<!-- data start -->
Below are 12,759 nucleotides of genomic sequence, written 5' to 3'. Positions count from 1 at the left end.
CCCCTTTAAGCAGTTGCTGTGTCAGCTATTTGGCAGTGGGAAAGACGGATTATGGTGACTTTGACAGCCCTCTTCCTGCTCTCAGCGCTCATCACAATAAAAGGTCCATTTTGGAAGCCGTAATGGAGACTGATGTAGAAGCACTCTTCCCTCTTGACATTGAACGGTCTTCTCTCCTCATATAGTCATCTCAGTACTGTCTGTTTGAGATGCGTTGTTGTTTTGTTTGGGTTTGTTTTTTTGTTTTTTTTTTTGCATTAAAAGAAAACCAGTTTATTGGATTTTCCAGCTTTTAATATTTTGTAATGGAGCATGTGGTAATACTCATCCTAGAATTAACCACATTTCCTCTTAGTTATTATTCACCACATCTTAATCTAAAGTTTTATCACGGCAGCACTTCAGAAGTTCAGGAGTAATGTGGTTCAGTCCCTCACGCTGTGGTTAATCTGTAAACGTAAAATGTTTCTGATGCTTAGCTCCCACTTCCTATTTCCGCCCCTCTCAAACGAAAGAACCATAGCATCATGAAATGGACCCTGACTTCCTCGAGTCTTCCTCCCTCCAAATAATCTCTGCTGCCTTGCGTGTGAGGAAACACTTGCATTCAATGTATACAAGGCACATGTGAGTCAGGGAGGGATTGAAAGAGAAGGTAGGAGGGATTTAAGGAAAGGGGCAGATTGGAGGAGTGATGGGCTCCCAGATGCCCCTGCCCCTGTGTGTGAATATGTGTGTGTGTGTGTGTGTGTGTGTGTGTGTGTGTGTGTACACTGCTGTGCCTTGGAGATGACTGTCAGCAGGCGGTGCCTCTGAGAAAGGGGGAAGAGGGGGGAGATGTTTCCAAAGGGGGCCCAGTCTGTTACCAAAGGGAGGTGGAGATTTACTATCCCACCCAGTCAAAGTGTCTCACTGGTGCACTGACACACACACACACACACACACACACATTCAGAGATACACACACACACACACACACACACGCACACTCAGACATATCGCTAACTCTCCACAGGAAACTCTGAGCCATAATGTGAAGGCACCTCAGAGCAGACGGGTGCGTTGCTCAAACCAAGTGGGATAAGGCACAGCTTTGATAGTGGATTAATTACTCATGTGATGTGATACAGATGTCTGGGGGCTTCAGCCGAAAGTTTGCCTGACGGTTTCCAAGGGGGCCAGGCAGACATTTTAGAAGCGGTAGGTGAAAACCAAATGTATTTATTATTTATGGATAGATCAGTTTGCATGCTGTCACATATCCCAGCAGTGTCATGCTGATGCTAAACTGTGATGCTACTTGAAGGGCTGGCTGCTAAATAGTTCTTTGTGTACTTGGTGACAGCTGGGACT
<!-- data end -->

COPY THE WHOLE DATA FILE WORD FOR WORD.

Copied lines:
Below are 12,759 nucleotides of genomic sequence, written 5' to 3'. Positions count from 1 at the left end.
CCCCTTTAAGCAGTTGCTGTGTCAGCTATTTGGCAGTGGGAAAGACGGATTATGGTGACTTTGACAGCCCTCTTCCTGCTCTCAGCGCTCATCACAATAAAAGGTCCATTTTGGAAGCCGTAATGGAGACTGATGTAGAAGCACTCTTCCCTCTTGACATTGAACGGTCTTCTCTCCTCATATAGTCATCTCAGTACTGTCTGTTTGAGATGCGTTGTTGTTTTGTTTGGGTTTGTTTTTTTGTTTTTTTTTTTGCATTAAAAGAAAACCAGTTTATTGGATTTTCCAGCTTTTAATATTTTGTAATGGAGCATGTGGTAATACTCATCCTAGAATTAACCACATTTCCTCTTAGTTATTATTCACCACATCTTAATCTAAAGTTTTATCACGGCAGCACTTCAGAAGTTCAGGAGTAATGTGGTTCAGTCCCTCACGCTGTGGTTAATCTGTAAACGTAAAATGTTTCTGATGCTTAGCTCCCACTTCCTATTTCCGCCCCTCTCAAACGAAAGAACCATAGCATCATGAAATGGACCCTGACTTCCTCGAGTCTTCCTCCCTCCAAATAATCTCTGCTGCCTTGCGTGTGAGGAAACACTTGCATTCAATGTATACAAGGCACATGTGAGTCAGGGAGGGATTGAAAGAGAAGGTAGGAGGGATTTAAGGAAAGGGGCAGATTGGAGGAGTGATGGGCTCCCAGATGCCCCTGCCCCTGTGTGTGAATATGTGTGTGTGTGTGTGTGTGTGTGTGTGTGTGTGTGTGTACACTGCTGTGCCTTGGAGATGACTGTCAGCAGGCGGTGCCTCTGAGAAAGGGGGAAGAGGGGGGAGATGTTTCCAAAGGGGGCCCAGTCTGTTACCAAAGGGAGGTGGAGATTTACTATCCCACCCAGTCAAAGTGTCTCACTGGTGCACTGACACACACACACACACACACACACACATTCAGAGATACACACACACACACACACACACACGCACACTCAGACATATCGCTAACTCTCCACAGGAAACTCTGAGCCATAATGTGAAGGCACCTCAGAGCAGACGGGTGCGTTGCTCAAACCAAGTGGGATAAGGCACAGCTTTGATAGTGGATTAATTACTCATGTGATGTGATACAGATGTCTGGGGGCTTCAGCCGAAAGTTTGCCTGACGGTTTCCAAGGGGGCCAGGCAGACATTTTAGAAGCGGTAGGTGAAAACCAAATGTATTTATTATTTATGGATAGATCAGTTTGCATGCTGTCACATATCCCAGCAGTGTCATGCTGATGCTAAACTGTGATGCTACTTGAAGGGCTGGCTGCTAAATAGTTCTTTGTGTACTTGGTGACAGCTGGGACT